So instead of Oden and Mayo playing against pool teams with players apt to approach them for autographs and wanting to pose for pictures with them afterward, we'll see most of the elite players in the event hooking up Friday and Saturday at Foothill, including a Spiece Heat vs. D I Greyhounds game at Friday afternoon.
The only folks who are going to be watching games at Durango (the Main Event headquarters) or Desert Pines (the Super 64 main gym) that afternoon will either be the parents of players on those events teams or coaches recruiting players in those games.
The Big Time organizers, in essence, made Foothill the place to be – at least for Day I of competition. Touché, guys.
The Big Time championship game is set for Tuesday (July 26). And I'm thinking there is a heck of a chance that the Oden and Mayo clubs could be hooking up in a rematch of that Friday afternoon clash.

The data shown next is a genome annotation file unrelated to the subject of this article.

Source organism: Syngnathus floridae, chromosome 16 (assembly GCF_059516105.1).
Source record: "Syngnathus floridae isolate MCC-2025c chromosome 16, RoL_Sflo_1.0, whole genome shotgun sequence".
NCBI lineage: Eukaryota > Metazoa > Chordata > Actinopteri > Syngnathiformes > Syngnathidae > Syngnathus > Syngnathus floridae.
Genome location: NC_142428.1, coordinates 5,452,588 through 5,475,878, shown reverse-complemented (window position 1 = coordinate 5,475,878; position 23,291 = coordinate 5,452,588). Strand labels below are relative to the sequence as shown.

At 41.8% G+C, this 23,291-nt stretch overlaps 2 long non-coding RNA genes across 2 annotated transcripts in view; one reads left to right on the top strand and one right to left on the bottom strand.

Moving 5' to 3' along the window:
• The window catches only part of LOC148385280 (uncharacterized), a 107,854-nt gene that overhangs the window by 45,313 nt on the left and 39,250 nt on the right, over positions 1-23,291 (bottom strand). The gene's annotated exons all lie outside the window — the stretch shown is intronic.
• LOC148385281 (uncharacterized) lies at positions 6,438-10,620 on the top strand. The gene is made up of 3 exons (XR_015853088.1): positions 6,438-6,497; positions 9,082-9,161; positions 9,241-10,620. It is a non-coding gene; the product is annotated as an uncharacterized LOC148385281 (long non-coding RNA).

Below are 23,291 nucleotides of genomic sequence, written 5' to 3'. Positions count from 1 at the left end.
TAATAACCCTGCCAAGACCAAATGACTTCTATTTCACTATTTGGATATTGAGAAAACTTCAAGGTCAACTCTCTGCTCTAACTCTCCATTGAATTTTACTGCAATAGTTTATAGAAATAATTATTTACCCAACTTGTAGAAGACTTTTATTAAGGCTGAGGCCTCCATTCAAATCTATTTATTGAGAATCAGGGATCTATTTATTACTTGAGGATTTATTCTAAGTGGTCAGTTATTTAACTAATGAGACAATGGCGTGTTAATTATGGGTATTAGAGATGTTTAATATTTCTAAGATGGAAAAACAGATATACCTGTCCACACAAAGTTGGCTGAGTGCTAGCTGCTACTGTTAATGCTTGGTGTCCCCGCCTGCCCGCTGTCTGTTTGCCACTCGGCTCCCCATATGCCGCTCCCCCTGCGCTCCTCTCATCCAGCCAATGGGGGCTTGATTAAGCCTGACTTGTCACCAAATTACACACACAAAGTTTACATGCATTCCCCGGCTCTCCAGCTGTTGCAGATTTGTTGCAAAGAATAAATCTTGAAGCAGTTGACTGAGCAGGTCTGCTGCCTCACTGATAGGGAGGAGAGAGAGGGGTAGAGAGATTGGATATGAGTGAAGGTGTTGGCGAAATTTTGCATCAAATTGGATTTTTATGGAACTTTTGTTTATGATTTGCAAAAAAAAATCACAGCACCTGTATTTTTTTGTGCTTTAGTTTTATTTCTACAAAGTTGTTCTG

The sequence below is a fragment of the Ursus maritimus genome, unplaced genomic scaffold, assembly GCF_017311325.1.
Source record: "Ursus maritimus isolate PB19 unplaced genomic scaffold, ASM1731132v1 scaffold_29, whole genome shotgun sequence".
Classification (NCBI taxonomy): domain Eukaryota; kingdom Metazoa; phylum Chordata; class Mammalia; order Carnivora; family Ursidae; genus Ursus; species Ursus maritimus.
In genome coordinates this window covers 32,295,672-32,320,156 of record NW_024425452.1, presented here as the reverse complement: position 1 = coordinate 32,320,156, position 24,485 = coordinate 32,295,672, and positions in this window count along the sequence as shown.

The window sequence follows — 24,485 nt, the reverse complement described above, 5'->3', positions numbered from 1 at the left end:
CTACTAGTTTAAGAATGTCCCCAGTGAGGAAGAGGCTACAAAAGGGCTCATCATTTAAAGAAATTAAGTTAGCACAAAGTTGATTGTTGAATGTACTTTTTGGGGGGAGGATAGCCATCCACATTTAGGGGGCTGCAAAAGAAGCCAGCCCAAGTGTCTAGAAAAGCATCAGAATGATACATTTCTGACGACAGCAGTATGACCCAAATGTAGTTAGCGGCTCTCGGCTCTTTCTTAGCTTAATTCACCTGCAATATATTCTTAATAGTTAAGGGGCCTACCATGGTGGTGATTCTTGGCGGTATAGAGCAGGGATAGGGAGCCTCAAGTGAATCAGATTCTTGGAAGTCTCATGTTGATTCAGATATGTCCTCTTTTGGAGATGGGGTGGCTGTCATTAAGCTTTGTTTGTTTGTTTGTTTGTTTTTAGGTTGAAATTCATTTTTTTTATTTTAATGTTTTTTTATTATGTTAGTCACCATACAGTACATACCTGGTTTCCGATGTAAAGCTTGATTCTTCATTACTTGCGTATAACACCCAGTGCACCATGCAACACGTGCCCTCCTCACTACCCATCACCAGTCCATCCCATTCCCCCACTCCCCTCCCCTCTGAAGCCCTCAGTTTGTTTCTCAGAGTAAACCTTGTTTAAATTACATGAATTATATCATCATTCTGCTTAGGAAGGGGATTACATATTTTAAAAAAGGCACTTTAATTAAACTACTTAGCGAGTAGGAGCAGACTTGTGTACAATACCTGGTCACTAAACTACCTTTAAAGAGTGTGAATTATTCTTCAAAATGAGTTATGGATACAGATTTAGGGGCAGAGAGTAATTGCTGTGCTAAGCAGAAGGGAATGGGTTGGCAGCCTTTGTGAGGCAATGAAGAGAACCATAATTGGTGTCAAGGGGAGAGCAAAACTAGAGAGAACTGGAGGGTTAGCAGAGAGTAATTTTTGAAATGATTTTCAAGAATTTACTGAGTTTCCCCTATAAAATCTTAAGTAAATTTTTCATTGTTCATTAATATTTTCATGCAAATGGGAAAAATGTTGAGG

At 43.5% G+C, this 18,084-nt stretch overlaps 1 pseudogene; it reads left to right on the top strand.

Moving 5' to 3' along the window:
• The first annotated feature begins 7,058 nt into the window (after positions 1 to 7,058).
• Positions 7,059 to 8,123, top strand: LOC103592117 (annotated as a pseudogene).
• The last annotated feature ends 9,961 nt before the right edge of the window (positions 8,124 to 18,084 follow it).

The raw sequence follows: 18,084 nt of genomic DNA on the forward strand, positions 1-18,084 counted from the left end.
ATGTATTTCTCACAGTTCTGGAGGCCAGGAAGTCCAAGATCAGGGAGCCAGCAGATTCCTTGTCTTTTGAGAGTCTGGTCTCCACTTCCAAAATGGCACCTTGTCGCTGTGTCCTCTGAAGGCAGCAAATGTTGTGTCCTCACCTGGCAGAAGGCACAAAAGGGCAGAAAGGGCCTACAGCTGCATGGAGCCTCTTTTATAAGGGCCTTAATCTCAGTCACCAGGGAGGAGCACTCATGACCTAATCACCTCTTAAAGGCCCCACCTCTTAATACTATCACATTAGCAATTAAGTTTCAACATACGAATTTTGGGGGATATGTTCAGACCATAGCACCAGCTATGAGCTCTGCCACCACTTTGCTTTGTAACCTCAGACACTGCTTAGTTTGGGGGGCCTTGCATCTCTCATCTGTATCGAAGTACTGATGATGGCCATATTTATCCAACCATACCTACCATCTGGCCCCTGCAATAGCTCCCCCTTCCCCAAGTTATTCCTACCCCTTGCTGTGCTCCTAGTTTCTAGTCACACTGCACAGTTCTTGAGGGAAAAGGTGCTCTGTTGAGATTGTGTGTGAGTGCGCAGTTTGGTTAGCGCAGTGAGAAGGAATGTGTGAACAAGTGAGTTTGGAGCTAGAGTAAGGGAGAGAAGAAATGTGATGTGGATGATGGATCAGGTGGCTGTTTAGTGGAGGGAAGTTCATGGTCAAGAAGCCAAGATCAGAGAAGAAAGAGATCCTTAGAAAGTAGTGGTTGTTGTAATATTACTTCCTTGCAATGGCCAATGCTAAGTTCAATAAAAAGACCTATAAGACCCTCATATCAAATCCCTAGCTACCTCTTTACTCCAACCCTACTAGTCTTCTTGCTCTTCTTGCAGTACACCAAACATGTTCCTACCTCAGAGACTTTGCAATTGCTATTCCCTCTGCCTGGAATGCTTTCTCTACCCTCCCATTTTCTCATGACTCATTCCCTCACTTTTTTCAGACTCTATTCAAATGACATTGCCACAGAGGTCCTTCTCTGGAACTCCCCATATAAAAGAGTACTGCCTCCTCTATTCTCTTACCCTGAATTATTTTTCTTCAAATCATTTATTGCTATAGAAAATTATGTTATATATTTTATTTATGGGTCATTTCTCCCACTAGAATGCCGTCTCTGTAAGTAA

Getting there on time for the opening tip could be tricky for a lot of us.
That is because we'll be racing across town to get there after watching the matchup between the Main Event and adidas 64 tournament champions at Cox Arena on the UNLV Campus. That game is being nationally televised by the Fox Sports Network.
But here's the real litmus test to measure how really into this thing you are:
All of the on-court action begins
at Friday, in the four-court
Teams from each of the three
tournaments will participate. And the hook is, in case you're baffled by the
concept of watching basketball at those in hours in
We can look at it this way: Maybe the Pangos event will keep a lot of coaches and players – and media members – from succumbing to any of the other temptations the city has to offer at those hours.
See you there.
BOUNCING AROUND THE COUNTRY:
*I'll fess up to the fact that, until I read the press release distributed by Kansas last week about the results of the school's internal investigation into alleged NCAA rules violations, I had no idea that athletes who are no longer competing for an institution are not allowed "extra benefits" from boosters or others connected with the program.
And, apparently, that benefits' ban – be it cash, gift, meals or any other favors – extends for that athlete forever.